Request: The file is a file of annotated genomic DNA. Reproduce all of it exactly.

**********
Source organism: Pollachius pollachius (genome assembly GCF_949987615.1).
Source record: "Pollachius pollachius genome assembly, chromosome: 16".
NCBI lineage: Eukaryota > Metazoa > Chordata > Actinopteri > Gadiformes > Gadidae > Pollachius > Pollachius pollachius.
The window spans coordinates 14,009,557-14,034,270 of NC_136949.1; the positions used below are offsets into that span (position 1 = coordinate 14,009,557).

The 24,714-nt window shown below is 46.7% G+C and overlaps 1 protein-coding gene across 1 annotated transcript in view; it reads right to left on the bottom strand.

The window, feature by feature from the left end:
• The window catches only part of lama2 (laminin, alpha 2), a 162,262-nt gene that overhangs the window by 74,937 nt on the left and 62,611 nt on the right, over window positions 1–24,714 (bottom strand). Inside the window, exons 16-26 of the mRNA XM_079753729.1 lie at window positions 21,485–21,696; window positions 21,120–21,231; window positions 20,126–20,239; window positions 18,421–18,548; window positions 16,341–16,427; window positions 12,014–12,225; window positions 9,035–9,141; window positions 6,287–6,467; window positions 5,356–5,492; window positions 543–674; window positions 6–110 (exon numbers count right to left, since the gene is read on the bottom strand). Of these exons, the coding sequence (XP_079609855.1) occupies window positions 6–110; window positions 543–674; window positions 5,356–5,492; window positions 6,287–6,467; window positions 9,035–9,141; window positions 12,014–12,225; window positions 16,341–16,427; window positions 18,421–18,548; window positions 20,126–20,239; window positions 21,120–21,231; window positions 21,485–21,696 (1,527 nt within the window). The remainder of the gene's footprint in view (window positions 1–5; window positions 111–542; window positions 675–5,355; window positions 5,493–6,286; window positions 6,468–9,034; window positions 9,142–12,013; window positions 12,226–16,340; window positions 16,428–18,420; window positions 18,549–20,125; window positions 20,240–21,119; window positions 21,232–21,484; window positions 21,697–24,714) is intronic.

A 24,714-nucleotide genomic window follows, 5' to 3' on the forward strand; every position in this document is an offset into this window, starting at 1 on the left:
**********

Source organism: Pollachius pollachius (genome assembly GCF_949987615.1).
Source record: "Pollachius pollachius genome assembly, chromosome: 16".
NCBI lineage: Eukaryota > Metazoa > Chordata > Actinopteri > Gadiformes > Gadidae > Pollachius > Pollachius pollachius.
The window spans coordinates 14,009,557-14,034,270 of NC_136949.1; the positions used below are offsets into that span (position 1 = coordinate 14,009,557).

The 24,714-nt window shown below is 46.7% G+C and overlaps 1 protein-coding gene across 1 annotated transcript in view; it reads right to left on the bottom strand.

The window, feature by feature from the left end:
• The window catches only part of lama2 (laminin, alpha 2), a 162,262-nt gene that overhangs the window by 74,937 nt on the left and 62,611 nt on the right, over window positions 1–24,714 (bottom strand). Inside the window, exons 16-26 of the mRNA XM_079753729.1 lie at window positions 21,485–21,696; window positions 21,120–21,231; window positions 20,126–20,239; window positions 18,421–18,548; window positions 16,341–16,427; window positions 12,014–12,225; window positions 9,035–9,141; window positions 6,287–6,467; window positions 5,356–5,492; window positions 543–674; window positions 6–110 (exon numbers count right to left, since the gene is read on the bottom strand). Of these exons, the coding sequence (XP_079609855.1) occupies window positions 6–110; window positions 543–674; window positions 5,356–5,492; window positions 6,287–6,467; window positions 9,035–9,141; window positions 12,014–12,225; window positions 16,341–16,427; window positions 18,421–18,548; window positions 20,126–20,239; window positions 21,120–21,231; window positions 21,485–21,696 (1,527 nt within the window). The remainder of the gene's footprint in view (window positions 1–5; window positions 111–542; window positions 675–5,355; window positions 5,493–6,286; window positions 6,468–9,034; window positions 9,142–12,013; window positions 12,226–16,340; window positions 16,428–18,420; window positions 18,549–20,125; window positions 20,240–21,119; window positions 21,232–21,484; window positions 21,697–24,714) is intronic.

A 24,714-nucleotide genomic window follows, 5' to 3' on the forward strand; every position in this document is an offset into this window, starting at 1 on the left: